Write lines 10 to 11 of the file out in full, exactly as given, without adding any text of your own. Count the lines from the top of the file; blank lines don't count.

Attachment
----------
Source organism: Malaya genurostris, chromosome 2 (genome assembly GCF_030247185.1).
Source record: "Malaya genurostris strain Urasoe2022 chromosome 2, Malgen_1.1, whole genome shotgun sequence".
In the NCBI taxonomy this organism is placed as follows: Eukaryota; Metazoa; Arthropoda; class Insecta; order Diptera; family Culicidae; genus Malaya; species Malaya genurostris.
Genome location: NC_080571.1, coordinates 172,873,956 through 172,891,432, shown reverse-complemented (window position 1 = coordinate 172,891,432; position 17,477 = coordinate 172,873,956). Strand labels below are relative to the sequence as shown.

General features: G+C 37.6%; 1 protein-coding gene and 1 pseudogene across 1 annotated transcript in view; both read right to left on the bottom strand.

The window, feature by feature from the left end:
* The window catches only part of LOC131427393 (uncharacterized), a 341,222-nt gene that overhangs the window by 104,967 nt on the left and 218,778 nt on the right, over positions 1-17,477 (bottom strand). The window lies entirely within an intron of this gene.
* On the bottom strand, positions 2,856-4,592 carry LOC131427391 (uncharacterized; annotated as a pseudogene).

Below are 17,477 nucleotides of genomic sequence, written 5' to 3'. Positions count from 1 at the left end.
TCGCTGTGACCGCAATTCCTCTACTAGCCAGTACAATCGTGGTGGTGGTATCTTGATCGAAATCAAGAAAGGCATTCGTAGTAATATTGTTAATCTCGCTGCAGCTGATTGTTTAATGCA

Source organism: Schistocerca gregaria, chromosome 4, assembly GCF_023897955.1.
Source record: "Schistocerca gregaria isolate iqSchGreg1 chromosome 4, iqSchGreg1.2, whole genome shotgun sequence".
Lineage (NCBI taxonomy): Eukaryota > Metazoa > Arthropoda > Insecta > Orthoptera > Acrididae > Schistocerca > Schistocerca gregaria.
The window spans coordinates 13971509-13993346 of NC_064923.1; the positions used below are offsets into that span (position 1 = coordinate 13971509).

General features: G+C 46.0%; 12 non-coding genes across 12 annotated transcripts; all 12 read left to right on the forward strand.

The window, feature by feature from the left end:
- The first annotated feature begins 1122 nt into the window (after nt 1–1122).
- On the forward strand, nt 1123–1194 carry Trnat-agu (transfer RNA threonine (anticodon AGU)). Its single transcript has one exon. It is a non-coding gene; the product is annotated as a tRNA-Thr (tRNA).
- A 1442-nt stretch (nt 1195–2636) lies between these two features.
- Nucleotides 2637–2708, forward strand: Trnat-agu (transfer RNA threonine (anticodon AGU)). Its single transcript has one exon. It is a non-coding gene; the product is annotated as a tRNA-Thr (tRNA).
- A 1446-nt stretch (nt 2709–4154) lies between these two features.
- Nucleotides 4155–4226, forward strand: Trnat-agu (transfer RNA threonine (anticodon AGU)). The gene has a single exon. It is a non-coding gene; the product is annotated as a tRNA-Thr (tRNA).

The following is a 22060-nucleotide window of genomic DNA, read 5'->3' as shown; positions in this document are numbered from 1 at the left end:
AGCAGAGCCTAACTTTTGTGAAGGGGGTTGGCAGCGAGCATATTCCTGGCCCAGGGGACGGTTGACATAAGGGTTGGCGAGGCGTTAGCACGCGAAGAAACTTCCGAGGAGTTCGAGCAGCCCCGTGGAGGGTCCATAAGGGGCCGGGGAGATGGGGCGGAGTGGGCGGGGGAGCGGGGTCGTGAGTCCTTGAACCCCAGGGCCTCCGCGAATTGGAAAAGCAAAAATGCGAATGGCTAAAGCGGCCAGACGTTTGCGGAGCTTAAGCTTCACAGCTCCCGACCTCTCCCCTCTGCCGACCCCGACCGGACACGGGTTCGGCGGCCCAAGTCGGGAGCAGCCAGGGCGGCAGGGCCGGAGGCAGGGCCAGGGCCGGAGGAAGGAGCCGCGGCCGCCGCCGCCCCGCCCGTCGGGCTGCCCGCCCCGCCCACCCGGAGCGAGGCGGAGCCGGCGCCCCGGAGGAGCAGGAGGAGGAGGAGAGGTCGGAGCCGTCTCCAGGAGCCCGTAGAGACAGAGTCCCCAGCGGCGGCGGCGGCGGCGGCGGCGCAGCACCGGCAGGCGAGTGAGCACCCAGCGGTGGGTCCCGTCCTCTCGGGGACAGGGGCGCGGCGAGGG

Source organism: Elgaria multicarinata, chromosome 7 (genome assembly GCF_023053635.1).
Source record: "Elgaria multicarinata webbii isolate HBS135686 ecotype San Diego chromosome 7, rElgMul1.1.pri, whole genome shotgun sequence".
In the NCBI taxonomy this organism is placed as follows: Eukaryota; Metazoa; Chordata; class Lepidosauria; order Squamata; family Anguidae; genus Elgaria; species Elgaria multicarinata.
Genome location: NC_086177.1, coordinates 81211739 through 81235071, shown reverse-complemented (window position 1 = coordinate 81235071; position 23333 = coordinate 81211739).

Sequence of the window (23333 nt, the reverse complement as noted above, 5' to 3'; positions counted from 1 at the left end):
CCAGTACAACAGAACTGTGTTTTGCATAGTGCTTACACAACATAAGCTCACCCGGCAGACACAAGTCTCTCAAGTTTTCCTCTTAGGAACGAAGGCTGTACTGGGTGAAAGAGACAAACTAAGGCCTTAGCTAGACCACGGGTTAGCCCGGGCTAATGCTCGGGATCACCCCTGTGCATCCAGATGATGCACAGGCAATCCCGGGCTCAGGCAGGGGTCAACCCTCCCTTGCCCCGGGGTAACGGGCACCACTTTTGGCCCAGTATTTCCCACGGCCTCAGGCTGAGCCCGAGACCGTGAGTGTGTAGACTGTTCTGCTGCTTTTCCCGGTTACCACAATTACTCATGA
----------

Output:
TCGCTGTGACCGCAATTCCTCTACTAGCCAGTACAATCGTGGTGGTGGTATCTTGATCGAAATCAAGAAAGGCATTCGTAGTAATATTGTTAATCTCGCTGCAGCTGATTGTTTAATGCA

Source organism: Schistocerca gregaria, chromosome 4, assembly GCF_023897955.1.